Behaviour Exchange. A simple route to a happier relationship
Written by listed counsellor/psychotherapist: J. Nick McCubbin MBACP MBPsS
9th January, 20130 Comments
Our relationships are central to our overall happiness. Human beings are social creatures and we all we all desire satisfactory, mutually pleasing relationships.
At times, however, these relationships develop difficulties which can be extremely distressing. This article aims to outline a simple behavioural intervention that can help to bring more pleasure and harmony into what may have become a distressed relationship.
Working individually, each partner takes some time to think of, and note down, a specific thing their partner has done that they found especially pleasing. Try to think of a time when your partner has behaved in a way that you really appreciated. Have they done something that really made you feel they understood you, supported you and cared for you?
Come back together and share your work with your partner. Tell them in as much detail as possible what it was that they did that really made you feel good. Tell them how you felt when they behaved in that way, and tell them how much you appreciated them behaving in that way.
Once your partner has told you the behaviour they appreciated, repeat it back to them, making sure you understand exactly what it was you did that they enjoyed, and why they enjoyed you behaving in that way.
Now that you both have some idea about what sort of behaviour your partner appreciates, spend some time, as individuals, creating a list of specific behaviours that you think you could carry out that are entirely designed to please your partner. These can be simple things, such as remembering to ask about their day, or more extravagant things such as buying a gift or arranging a night out. Ideally it would be a mixture of the two.
Once this list is prepared, share it with your partner, making sure the things on it match up with your partners wants.
Over the next week, make an effort to try and engage in some of the behaviours from your lists. As well as trying to engage in pleasing behaviour for your partner, try to notice and acknowledge when your partner is engaging in pleasing behaviour for you.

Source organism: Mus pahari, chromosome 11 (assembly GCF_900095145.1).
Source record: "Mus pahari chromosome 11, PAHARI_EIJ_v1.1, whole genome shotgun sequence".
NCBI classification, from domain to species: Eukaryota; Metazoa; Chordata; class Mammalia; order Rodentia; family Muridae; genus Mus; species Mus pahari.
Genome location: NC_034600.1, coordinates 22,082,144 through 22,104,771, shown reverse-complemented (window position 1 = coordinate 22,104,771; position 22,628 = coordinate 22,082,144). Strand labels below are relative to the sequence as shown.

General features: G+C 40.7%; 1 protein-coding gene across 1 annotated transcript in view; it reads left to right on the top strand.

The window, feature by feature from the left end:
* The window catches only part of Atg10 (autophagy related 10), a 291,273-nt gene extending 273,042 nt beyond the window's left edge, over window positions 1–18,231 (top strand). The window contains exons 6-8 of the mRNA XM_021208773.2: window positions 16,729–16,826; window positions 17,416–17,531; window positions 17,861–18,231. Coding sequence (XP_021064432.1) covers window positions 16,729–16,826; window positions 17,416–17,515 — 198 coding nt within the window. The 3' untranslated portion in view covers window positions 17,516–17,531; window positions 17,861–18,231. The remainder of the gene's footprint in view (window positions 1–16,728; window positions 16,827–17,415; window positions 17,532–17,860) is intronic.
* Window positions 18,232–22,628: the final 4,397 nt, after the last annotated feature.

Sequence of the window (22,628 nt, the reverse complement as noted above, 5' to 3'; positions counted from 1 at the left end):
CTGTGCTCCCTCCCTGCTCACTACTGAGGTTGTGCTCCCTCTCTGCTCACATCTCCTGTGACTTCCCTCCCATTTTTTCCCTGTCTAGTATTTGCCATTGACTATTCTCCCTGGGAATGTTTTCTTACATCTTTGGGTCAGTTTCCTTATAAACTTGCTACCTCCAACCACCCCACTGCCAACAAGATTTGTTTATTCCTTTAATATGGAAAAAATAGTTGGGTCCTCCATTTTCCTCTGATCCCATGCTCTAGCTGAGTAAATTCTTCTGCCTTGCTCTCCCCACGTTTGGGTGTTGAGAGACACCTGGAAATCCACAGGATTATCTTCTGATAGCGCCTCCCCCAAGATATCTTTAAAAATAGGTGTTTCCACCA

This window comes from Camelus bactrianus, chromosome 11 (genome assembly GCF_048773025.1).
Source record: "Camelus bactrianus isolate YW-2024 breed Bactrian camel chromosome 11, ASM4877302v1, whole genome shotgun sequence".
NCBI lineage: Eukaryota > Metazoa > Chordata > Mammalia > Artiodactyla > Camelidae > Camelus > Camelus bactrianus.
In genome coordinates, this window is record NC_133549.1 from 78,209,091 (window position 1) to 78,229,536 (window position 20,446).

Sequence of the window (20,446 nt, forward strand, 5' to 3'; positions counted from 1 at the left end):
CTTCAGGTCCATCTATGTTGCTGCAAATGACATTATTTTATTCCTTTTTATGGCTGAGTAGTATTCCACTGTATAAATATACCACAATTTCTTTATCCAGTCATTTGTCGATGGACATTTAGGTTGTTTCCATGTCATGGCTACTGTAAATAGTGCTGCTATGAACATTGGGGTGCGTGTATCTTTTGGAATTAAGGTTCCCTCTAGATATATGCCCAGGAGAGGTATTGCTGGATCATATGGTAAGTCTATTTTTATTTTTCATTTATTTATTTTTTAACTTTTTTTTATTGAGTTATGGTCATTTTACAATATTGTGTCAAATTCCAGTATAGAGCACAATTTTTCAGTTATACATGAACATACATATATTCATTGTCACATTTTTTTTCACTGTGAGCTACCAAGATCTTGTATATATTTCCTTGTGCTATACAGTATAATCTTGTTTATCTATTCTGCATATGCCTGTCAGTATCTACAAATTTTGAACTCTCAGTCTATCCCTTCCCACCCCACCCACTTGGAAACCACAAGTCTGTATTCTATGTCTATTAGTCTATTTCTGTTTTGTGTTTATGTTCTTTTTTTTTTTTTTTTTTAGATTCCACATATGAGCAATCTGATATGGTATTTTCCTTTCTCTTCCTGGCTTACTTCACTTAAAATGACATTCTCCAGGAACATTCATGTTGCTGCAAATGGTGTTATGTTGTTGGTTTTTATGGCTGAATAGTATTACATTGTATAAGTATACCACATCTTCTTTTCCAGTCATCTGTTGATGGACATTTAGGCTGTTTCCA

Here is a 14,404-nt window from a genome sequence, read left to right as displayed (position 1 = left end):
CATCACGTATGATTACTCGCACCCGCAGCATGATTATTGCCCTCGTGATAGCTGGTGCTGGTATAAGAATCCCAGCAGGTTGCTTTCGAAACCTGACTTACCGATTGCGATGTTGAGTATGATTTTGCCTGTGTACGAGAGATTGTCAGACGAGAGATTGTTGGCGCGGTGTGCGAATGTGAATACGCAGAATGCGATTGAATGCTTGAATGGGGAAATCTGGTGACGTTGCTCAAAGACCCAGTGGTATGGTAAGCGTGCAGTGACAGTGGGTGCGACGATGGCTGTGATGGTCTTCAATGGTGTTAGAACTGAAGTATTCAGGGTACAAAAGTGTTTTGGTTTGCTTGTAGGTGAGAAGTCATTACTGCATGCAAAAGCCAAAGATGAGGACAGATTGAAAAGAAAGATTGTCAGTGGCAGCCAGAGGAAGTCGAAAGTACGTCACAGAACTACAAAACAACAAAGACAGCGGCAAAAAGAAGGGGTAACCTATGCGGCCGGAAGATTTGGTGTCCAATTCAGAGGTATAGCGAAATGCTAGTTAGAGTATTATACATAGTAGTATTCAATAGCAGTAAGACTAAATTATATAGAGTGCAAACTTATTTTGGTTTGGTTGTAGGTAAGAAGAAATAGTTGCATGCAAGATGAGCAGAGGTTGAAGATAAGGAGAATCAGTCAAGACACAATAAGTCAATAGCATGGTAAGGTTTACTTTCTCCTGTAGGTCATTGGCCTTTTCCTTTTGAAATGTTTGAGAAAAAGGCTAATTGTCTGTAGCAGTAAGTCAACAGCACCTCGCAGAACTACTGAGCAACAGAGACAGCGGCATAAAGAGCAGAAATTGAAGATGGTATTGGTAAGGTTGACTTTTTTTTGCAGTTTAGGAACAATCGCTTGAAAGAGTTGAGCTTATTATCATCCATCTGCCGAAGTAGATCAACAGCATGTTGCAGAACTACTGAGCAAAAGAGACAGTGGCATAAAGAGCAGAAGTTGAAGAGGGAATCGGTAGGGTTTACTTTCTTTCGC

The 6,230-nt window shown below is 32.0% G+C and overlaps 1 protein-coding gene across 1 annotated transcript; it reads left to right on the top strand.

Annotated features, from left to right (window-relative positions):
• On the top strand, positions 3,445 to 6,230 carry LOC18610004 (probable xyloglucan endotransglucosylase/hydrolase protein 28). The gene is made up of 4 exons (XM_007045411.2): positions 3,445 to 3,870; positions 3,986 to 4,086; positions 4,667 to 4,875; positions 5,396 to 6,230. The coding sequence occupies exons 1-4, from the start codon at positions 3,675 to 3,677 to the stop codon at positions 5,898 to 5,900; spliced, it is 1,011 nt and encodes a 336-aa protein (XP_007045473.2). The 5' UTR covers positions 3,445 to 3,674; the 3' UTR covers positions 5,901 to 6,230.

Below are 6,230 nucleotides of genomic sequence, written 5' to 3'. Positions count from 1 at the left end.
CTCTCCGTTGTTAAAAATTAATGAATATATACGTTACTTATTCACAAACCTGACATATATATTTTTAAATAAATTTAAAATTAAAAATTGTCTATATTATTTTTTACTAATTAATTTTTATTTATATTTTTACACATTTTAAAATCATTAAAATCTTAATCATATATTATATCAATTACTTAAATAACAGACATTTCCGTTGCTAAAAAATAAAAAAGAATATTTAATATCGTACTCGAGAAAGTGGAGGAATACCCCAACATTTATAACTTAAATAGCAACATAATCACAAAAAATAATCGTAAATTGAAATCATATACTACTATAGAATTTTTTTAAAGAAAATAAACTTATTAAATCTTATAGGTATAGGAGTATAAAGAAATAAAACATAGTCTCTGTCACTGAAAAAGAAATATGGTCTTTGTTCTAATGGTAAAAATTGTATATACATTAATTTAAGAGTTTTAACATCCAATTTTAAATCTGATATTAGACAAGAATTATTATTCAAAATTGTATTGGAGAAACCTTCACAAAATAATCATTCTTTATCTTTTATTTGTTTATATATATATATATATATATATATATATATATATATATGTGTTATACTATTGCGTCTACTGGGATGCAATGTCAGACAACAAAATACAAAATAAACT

After engaging in this behaviour exchange for a week, get together to discuss how it is going and give each other feedback. Take the time to thank your partner for all they've dome for you, and listen to your partner offering their gratitude to you. You may wish to add things to your lists as you go along and continue to engage in this exchange of behaviours.
By carrying out this simple intervention, we can try to move out of the adversarial position that distressed relationships can often force us into and begin to move towards a healthier, more pleasurable and happier relationship.
Related articles from our experts
Fiona Goldman, BACP Registered CounsellorJanuary 17th, 2017
SUSAN STUBBINGS Counsellor, Supervisor, Group facilitator Registered MBACPJanuary 17th, 2017
Tom KeelyJanuary 16th, 2017
Andrea Harrn Psychotherapist and Author of The Mood CardsMay 13th, 2011
Imi Lo: Psychotherapist, Art Therapist, Supervisor (MMH,UKCP,HCPC,MBPsS)March 29th, 2015
Keeley Townsend BA (Hons), Ad.Dip.CP with Distinction, MNCS (Acc)December 14th, 2009
Counselling Directory is not responsible for the articles published by members. The views expressed are those of the member who wrote the article.